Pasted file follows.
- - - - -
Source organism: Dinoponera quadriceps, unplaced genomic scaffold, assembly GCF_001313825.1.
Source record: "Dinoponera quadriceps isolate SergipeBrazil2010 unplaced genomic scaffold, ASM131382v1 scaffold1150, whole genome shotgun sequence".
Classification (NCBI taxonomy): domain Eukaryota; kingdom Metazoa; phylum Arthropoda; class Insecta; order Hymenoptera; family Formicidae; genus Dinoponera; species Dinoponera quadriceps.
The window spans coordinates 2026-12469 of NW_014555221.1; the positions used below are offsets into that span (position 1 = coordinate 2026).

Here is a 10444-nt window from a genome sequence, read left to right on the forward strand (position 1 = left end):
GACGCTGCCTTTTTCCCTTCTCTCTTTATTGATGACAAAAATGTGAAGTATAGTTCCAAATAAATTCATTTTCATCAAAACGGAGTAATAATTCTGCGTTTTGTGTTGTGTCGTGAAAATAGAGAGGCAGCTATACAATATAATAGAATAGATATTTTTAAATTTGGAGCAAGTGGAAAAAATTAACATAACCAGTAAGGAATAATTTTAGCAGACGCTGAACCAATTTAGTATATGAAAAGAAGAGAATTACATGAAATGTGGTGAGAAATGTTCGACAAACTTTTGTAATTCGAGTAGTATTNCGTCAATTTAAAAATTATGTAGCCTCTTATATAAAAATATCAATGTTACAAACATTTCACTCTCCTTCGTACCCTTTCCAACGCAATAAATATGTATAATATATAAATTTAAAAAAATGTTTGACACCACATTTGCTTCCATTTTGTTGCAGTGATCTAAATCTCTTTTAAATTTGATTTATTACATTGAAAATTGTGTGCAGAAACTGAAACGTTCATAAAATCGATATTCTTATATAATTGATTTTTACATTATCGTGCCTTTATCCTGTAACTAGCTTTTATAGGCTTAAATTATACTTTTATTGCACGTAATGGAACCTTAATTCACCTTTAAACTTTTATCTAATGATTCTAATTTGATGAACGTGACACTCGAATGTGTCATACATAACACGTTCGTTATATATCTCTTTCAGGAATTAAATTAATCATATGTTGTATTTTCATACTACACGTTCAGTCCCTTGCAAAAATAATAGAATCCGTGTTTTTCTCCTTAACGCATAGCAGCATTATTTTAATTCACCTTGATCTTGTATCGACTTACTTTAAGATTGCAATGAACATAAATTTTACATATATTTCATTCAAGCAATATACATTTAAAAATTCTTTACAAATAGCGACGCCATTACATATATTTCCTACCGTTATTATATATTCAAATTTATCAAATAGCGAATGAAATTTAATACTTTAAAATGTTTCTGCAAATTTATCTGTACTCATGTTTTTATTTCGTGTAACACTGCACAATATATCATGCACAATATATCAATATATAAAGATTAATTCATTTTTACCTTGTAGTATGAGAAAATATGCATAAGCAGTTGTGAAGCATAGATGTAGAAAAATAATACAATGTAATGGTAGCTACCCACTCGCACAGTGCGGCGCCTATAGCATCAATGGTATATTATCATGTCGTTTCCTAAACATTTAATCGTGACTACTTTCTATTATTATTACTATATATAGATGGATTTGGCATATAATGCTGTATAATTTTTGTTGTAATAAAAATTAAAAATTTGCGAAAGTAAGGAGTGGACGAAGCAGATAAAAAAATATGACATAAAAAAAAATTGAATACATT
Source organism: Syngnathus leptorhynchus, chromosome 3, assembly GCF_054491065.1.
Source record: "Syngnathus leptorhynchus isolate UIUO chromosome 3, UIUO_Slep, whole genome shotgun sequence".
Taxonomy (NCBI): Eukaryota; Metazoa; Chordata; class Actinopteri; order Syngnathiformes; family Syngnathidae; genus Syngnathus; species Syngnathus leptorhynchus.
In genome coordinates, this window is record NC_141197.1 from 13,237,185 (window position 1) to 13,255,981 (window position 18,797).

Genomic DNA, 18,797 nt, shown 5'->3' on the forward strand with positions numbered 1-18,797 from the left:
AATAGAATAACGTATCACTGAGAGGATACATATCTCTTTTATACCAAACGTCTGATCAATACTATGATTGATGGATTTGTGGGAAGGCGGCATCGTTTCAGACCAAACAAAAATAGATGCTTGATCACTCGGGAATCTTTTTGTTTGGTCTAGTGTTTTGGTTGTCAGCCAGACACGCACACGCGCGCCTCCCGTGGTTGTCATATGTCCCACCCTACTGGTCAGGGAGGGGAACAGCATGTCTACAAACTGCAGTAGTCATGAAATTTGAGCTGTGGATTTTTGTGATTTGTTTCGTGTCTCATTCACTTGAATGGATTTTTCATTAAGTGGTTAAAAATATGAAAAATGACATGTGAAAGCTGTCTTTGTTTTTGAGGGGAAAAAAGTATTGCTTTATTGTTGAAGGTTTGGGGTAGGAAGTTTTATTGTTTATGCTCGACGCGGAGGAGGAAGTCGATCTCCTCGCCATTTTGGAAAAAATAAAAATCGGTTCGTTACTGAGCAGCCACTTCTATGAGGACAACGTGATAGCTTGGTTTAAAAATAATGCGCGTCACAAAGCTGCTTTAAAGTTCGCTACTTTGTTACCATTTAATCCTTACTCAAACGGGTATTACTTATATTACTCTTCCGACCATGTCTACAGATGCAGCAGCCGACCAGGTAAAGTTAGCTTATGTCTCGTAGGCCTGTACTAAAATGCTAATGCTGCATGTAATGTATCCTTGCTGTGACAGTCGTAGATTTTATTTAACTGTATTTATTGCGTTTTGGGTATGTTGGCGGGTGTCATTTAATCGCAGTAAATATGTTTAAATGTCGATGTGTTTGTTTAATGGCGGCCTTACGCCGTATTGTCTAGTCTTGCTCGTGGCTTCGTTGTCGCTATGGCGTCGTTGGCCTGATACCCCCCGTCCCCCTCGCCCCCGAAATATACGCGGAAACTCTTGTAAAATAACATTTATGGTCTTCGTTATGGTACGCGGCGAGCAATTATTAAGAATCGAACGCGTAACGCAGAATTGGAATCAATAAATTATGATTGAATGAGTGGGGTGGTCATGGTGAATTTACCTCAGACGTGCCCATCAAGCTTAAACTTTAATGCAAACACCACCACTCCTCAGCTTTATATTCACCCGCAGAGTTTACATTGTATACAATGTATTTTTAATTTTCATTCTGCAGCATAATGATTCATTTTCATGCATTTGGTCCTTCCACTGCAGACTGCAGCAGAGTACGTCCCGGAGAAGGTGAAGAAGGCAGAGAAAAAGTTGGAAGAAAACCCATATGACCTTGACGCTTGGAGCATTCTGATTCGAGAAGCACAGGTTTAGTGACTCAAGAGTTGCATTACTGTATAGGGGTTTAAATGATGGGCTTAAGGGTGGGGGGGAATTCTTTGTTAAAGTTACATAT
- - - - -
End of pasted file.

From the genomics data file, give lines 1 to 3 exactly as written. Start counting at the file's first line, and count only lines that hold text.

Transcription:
Source organism: Dinoponera quadriceps, unplaced genomic scaffold, assembly GCF_001313825.1.
Source record: "Dinoponera quadriceps isolate SergipeBrazil2010 unplaced genomic scaffold, ASM131382v1 scaffold1150, whole genome shotgun sequence".
Classification (NCBI taxonomy): domain Eukaryota; kingdom Metazoa; phylum Arthropoda; class Insecta; order Hymenoptera; family Formicidae; genus Dinoponera; species Dinoponera quadriceps.